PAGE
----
If you’ve spent enough time wandering through flea markets or antique shops, you’ve likely walked past, and perhaps even eyed, a large ceramic jug or a thin, shiny cylinder labeled a Pasteur-Chamberland filter. The jugs look like tabletop lemonade dispensers with a spigot on the side. They are expensive—too expensive for me—but I can afford the metal cylinders, which are generally ignored by the antiquing crowd. The metal cylinders were designed with a spigot on the front and fittings on the back to connect to a water pipe. Occasionally the cylinders still contain a fired-clay filter.
I have spent 30 years searching for these tubes, and in that time have found and purchased two with filters still inside. If there were ever an Antiques Roadshow for the history of science, these simple ceramic filters would get top billing: they helped create a new branch of medical knowledge.
People have been filtering water for millennia, sometimes using cloth or charcoal to strain out particulate matter. But before the bacteriological revolution of the 1870s and 1880s, when Joseph Lister, Louis Pasteur, Robert Koch, and others popularized the germ theory of disease, people hadn’t worried about invisible creatures in food and water. Instead, they expected disease to arise from visible, smelly filth that created a poisonous or epidemic atmosphere. No one believed that apparently clean fresh air or water might carry tiny living creatures that could cause disease. Pasteur was among the first to call these circulating germs microbes (for tiny biota), and he showed that these agents, unlike toxins, were alive and could reproduce themselves. The microscopic threats that Pasteur and his colleagues found were primarily single-celled organisms, such as bacteria and yeasts.
Soon after Pasteur made his bacterial work public, many Americans and Europeans turned to Pasteur-Chamberland jugs for protection. What made these filters special? While glazed porcelain is virtually impermeable, unglazed, or bisque, porcelain allows water and other small molecules to pass through. One of Louis Pasteur’s top assistants in Paris, Charles Edouard Chamberland, had invented these filters to produce water that was free of bacteria. But the water being filtered was not originally meant for public consumption; rather, it was made for use in Pasteur’s experiments. Soon, however, news reports of the bacterial causes of tuberculosis, anthrax, cholera, and other diseases drove wider interest in the lab’s filters.
Chamberland and Pasteur patented the filters, which were produced for commercial sale on both sides of the Atlantic. In the United States a company licensed the name and produced the filters in Ohio, a state rich in clay deposits. The filters quickly found popularity in private homes and in hotels and restaurants. Water served at the 1893 World’s Columbian Exposition in Chicago was filtered to ward off typhoid fever.
And, in fact, the Pasteur-Chamberland filter and others like it saved many lives. But the device’s intellectual contributions to science were much longer lasting. Since bacteria and other single-celled creatures were the smallest known living organisms, scientists were surprised that liquids passing through the filter still sometimes caused illness. Further experiments revealed that for certain disease-producing microbes the filtered liquid, or filtrate, always retained the ability to cause disease. The discovery of diphtheria and tetanus toxins in the filtrates quickly led to the production of lifesaving antitoxins for these deadly diseases in the 1890s.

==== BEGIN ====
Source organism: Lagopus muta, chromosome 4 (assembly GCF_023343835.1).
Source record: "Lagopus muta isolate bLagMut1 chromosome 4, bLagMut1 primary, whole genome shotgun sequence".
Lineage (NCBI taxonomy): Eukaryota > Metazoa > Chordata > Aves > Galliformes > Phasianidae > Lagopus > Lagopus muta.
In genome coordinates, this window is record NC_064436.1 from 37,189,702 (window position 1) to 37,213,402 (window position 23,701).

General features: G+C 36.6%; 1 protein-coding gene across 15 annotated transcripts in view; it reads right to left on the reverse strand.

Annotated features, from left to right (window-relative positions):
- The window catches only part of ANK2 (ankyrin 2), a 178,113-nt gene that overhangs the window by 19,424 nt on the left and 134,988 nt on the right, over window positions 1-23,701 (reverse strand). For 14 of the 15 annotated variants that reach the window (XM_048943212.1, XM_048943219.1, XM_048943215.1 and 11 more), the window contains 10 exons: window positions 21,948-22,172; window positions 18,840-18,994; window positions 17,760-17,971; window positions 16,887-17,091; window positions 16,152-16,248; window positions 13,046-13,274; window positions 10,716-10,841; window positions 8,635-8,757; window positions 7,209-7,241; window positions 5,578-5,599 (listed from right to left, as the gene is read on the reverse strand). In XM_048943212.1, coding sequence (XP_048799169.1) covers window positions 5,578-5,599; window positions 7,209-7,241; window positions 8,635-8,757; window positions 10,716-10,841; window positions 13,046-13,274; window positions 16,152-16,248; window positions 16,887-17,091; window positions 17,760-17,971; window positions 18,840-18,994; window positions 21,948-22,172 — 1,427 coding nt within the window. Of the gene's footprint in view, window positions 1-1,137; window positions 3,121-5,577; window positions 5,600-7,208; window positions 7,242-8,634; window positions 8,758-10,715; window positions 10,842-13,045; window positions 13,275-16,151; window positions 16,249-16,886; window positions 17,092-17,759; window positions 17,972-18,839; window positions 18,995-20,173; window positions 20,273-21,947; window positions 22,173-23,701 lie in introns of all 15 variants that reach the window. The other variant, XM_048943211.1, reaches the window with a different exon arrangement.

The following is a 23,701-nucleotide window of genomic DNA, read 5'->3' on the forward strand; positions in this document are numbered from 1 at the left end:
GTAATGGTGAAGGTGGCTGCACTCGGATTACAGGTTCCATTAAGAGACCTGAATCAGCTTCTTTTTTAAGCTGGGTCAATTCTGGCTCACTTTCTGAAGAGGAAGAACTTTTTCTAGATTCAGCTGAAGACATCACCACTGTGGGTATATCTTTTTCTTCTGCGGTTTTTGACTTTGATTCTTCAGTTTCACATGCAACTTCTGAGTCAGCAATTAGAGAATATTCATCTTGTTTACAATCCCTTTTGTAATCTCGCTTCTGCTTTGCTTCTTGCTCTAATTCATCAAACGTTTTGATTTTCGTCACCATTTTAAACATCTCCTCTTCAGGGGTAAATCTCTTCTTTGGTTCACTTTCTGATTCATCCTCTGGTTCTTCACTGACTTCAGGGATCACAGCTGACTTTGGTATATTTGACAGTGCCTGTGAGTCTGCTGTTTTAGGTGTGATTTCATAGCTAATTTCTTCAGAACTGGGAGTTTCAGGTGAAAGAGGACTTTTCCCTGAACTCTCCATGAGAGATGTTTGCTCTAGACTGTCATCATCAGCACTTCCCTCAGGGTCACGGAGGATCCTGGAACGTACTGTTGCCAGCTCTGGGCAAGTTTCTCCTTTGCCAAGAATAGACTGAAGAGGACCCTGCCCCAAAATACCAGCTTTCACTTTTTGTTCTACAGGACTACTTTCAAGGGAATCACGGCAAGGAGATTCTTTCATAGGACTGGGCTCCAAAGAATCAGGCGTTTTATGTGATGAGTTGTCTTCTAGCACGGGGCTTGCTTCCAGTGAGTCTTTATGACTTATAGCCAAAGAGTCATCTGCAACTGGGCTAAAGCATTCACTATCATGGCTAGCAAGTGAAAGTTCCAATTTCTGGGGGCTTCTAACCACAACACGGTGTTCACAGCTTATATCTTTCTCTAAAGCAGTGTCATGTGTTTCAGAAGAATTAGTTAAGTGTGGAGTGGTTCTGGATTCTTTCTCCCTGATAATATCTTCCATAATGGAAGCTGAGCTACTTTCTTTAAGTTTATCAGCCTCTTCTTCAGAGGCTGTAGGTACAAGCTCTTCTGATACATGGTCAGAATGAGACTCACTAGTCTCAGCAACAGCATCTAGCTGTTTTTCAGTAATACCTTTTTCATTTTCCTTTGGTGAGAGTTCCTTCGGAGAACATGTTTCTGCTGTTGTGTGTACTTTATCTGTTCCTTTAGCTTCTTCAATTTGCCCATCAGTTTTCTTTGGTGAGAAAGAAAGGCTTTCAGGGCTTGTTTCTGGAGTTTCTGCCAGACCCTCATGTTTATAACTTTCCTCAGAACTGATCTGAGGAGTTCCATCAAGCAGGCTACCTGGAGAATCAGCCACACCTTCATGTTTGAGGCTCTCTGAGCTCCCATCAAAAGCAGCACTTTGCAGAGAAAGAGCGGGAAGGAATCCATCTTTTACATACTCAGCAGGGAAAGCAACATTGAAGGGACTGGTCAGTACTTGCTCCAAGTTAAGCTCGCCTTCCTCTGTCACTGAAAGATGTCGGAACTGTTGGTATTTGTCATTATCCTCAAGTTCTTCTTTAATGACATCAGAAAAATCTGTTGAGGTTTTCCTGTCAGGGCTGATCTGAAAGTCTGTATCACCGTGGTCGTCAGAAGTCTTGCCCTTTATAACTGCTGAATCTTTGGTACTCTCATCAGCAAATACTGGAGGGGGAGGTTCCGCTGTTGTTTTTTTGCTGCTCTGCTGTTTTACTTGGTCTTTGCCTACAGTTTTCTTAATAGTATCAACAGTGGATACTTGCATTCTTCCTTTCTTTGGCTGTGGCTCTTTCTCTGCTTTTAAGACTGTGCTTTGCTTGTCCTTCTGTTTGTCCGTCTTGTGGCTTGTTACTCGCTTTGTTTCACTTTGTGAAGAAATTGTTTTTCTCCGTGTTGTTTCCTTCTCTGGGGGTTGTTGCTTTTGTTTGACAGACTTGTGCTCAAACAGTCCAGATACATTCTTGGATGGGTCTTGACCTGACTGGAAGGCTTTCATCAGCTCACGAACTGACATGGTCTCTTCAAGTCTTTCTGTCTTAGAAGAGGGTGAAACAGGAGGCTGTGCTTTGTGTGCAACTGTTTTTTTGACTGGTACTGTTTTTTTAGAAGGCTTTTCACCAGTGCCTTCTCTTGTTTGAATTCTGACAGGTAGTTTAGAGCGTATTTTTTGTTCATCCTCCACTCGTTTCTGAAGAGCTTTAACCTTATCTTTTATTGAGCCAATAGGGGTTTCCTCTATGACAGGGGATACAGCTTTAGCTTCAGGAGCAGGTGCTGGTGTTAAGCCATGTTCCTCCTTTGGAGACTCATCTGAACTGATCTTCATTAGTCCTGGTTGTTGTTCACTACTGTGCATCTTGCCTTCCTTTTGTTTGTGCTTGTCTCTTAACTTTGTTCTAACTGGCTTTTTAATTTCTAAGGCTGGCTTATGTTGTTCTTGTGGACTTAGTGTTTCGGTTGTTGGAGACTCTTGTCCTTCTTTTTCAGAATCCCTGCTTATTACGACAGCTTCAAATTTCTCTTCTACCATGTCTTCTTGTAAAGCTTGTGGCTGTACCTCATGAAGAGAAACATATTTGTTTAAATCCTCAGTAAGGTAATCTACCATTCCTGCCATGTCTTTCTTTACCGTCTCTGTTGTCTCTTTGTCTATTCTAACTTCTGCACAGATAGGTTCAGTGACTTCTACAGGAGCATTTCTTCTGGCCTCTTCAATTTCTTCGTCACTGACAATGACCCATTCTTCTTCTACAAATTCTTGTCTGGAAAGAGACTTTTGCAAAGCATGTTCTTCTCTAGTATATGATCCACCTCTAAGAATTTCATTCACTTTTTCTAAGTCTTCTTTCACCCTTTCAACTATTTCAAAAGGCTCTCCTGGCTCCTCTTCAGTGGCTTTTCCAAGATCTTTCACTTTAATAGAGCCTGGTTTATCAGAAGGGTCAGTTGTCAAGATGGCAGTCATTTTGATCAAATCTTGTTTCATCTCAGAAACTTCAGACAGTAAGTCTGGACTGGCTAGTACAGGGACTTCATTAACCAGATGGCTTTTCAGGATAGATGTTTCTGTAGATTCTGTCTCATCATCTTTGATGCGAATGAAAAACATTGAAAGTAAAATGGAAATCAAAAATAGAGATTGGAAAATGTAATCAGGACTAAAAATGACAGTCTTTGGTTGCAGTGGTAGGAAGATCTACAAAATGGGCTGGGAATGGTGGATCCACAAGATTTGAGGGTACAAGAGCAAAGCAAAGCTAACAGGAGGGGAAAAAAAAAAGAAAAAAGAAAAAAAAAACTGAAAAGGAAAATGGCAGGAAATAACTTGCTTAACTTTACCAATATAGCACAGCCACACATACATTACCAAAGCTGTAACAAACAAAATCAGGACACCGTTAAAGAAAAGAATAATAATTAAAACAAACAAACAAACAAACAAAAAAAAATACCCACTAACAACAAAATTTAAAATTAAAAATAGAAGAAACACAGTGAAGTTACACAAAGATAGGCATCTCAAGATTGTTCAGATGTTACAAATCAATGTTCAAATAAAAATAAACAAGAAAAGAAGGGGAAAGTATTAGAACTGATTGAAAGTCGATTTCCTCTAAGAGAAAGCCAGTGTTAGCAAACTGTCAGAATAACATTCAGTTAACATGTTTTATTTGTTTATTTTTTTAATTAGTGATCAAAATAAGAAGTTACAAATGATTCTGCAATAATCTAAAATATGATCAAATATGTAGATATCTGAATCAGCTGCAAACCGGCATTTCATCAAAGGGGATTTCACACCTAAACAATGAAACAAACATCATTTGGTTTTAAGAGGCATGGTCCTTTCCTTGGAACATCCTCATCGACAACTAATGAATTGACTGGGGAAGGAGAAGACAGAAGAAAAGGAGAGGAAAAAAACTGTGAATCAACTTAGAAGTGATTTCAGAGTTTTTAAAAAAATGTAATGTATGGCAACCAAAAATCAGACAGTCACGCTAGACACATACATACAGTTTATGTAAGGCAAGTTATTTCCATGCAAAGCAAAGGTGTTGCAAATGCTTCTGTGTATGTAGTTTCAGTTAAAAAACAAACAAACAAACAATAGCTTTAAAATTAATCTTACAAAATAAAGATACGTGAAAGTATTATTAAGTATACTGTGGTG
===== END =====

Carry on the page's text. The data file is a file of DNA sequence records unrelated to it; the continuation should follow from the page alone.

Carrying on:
In other cases there was a far more striking anomaly: the filtrate not only caused harm when injected into animals but also harbored infectious material that, unlike a toxin, could replicate itself under the right conditions. This infectious material was regarded as a “filterable virus” (virus was a traditional word for poison or filth) for its ability to pass through the finest of the Pasteur-Chamberland filters. To everyone’s surprise scientists soon found evidence that these viruses were alive: they could multiply inside living cells and so must be living entities, even if they were far, far smaller than bacteria and other single-celled creatures.
As scientists focused in on these new entities, the how of their discovery lost importance and “filterable” was dropped from their name. But from these humble filters a new field was born—virology—and a new branch was added to the tree of life.
What became of the Pasteur-Chamberland filters? After about 1900, more and more cities built industrial-scale filtration plants to clean up their drinking water. In time they added chlorine to water supplies as well. The infrastructure required was large and expensive, but cities and their residents recognized the need. Health officials enthusiastically recorded the drop in cases of infectious disease. Americans came to take the safety of their water for granted, and they abandoned their handy little filters. Louis Pasteur’s name remains widely known, but his filter and the name of its inventor are both largely forgotten.